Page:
Fasi, as an admirer of your op-eds, I am disappointed. Not because you criticized Imran Khan but because you did so without research, superficially and above all with a very obvious agenda. No need to wax lyrical about his accomplishments – there are many and very substantial. You should have spent some time in understanding the issues and why he says what he says. If your level of analysis is the same as that of a mob sitting at a tea stall (no offense to tea stall analysts) then I must says that we are truly doomed. Imran is very clear on how to address the prevalent and major issues in Pakistan, which is much better than giving rhetorical speeches and writing op-eds about what should happen.
Imran talks of Justice and universal human rights – two keys elements which will contribute towards resolving the persecution of minorities and women. The lack of justice in the society has contributed greatly to the radicalization we are experiencing in the country. Imran talks about addressing the root causes of these problems. Now is not the time to be gung ho and just dive head first into this mess without thinking of the long term results of our current decisions. What happened in Pakistan during the 70’s and 80’s has now come back to bite us. We fought the ‘Godless’ soviets because it was the ‘good’ war; earned a lot of ‘aid’ and we were the bulwark for the free world. Fast-forward 30 years; we are hearing the same arguments albeit with slight change in characters. Now it’s the ‘Warriors of God’ and we are still fighting the ‘Good’ war earning a lot of ‘aid’ and still the bulwark for the free world.
Imran has condemned the Taliban repeatedly and yet this is not something you want to hear (or at least choose to report). You are more interested when he condemns ‘American Policy’. Imran has talked about how this society is being radicalized due to this war on terror. We were a state with a sectarian violence issue but now have a full blown civil war on our hands with all kinds of militant groups now operating with impunity. When the state abdicates its responsibility to govern, it creates a vacuum and that is being filled with these religious groups sympathetic to this militancy. We have tried a military solution to this situation and failed miserably, but somehow such lunacy is still preferred to a civilized solution. We need not become animals whilst dealing with them.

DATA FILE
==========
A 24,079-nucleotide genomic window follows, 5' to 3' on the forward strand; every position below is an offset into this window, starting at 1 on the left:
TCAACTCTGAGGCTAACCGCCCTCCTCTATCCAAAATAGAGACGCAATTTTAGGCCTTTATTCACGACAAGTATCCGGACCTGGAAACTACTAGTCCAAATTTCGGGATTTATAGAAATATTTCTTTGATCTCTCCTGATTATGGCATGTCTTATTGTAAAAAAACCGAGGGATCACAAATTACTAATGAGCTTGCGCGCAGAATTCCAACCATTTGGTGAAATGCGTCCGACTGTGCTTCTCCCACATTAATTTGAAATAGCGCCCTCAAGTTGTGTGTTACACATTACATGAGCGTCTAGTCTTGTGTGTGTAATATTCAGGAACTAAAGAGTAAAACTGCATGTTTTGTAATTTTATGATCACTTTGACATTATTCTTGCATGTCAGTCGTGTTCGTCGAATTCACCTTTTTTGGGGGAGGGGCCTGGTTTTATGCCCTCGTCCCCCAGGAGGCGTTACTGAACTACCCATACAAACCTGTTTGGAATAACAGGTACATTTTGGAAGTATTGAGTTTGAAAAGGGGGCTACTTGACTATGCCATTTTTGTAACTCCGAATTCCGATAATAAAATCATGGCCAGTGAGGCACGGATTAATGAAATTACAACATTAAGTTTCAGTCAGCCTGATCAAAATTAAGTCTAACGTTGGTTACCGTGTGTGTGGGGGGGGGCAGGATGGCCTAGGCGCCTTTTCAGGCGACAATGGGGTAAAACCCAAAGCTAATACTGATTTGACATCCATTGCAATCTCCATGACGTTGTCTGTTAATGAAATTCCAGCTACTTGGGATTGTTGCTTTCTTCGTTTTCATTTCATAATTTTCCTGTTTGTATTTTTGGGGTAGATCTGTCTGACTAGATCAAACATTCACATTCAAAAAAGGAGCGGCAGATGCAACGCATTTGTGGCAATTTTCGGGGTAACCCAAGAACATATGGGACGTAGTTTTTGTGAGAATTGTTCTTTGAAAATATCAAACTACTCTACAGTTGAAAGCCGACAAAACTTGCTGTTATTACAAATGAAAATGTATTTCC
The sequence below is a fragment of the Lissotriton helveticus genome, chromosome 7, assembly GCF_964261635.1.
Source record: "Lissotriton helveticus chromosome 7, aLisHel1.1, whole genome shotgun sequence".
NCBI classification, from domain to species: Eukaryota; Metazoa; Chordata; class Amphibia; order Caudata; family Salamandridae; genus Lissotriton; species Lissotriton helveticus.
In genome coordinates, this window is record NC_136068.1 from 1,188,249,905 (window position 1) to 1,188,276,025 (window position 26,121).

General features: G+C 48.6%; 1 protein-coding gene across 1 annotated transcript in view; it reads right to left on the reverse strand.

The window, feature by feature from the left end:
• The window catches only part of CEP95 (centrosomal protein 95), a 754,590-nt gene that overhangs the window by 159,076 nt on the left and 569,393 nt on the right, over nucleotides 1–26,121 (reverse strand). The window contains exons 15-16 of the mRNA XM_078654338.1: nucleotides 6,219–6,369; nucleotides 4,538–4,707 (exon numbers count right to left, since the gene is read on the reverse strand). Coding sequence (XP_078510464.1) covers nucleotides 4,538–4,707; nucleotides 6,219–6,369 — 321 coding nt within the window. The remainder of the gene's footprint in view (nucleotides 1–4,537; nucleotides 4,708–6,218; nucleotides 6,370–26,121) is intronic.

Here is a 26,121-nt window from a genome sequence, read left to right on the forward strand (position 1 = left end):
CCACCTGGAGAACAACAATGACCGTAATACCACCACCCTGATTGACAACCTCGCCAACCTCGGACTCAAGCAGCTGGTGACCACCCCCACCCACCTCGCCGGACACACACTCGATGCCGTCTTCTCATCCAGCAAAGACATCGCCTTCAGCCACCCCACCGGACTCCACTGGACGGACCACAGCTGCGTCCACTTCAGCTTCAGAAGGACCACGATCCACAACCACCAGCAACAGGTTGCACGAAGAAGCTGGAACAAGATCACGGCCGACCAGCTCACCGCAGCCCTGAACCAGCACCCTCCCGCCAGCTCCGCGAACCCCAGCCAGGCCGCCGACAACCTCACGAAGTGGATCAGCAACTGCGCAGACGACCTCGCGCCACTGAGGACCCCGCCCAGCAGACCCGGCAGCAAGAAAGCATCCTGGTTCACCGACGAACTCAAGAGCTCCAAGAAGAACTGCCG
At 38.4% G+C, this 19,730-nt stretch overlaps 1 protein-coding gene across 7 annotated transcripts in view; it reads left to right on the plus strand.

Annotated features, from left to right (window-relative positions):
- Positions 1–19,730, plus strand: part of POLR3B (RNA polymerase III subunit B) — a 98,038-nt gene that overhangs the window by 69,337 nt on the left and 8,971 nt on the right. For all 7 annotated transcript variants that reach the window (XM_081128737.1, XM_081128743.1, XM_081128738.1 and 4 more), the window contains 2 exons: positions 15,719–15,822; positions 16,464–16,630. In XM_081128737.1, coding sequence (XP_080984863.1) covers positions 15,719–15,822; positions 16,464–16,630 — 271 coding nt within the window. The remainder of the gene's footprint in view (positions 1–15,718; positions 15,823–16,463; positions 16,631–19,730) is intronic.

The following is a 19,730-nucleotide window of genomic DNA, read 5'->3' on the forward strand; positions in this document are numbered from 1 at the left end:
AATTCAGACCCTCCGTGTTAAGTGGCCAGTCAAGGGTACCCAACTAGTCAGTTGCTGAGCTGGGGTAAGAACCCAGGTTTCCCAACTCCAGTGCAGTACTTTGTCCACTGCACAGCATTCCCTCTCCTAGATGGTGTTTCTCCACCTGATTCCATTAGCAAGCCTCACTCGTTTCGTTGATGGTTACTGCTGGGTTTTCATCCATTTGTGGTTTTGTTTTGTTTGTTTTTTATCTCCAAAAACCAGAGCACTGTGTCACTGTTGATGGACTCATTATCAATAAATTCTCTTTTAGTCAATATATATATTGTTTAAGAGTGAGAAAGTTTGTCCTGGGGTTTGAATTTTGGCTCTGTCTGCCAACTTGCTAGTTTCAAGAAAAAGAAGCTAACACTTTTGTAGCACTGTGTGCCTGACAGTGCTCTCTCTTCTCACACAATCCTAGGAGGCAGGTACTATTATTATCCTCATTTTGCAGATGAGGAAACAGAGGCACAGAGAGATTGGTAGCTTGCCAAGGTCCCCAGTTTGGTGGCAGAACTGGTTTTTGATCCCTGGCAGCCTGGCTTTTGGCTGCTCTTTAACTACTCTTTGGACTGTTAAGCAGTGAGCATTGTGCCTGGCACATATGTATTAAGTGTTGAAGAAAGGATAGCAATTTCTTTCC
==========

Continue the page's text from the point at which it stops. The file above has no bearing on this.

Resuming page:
Our liberal elite are just as “extreme” as those they criticize. Being Anti-war must mean that one is a ‘Taliban sympathizer’. These sets of “liberals” are so enlightened that they offer solutions such as “nuking FATA and killing off these mullahs”. Surely, this type of liberal venom is akin to the Taliban. The difference being that the Taliban carries out attacks themselves whereas the elite would have our armed forces do it.
To set the record straight, Imran doesn’t believe that US forces’ withdrawal will resolve everything overnight. However, it will create space for a dialogue in both Afghanistan and Pakistan. Had you done some background reading into the issue, you would have come across a research conducted by Dr Robert Pape of the University of Chicago studying suicide attacks worldwide since 1980, from 1980 to 2003 there were 343 suicide attacks worldwide with around 10% connected to anti – American movements, since 2003 these attacks have gone up to almost 2000 with over 90% against American interests in Iraq, Afghanistan and Pakistan. If this isn’t proof of the violence that has been unleashed in Pakistan then I am sure nothing can convince you.
Let’s ease up on the fear mongering – the Taliban and all such militant groups are not in the business of capturing countries and running states, they are in the business of creating anarchy and chaos they thrive in such uncertain environments.
Imran didn’t say that Salman Taseer (RIP) died because of the War on Terror, he said that the war on terror had increased polarization and extremism in Pakistan, the law around Blasphemy is something the majority of this country wants (we can disagree with their point of view, but this is what democracy translates into). What we have to ensure is that it is not misused against anyone – Muslim or minorities. Peace Deals in Swat and Malakand were scuppered within 2 weeks of the agreement being signed, the army was called in and what ensued was not the writ of state being established but a humanitarian catastrophe with 2 million plus people rendered homeless and yet surprisingly militancy still alive in Pakistan. If the peace deals didn’t work as you claim, neither did the military solution which has failed repeatedly for the last 8 years – a fact that you conveniently overlook.
Lastly, when all else fails we accuse him of being a man of the establishment. Conspiracy theories are a Pakistani pastime and are popular amongst both the right wing and liberals. He supported a military dictator and during Musharraf tenure understood his mistake apologized and spent 5 years opposing Musharraf in the assembly. Imran has made mistakes and will make mistakes the thing to look at is has he learnt from his mistakes or not. Let’s not be so self righteous and bring down a man who has done more for Pakistan than this political leadership combined yet we continue to write such agenda driven op – eds, we are harming ourselves in the long run and no one else.
By: Hassan SadiqFollow @Hammad_Ansari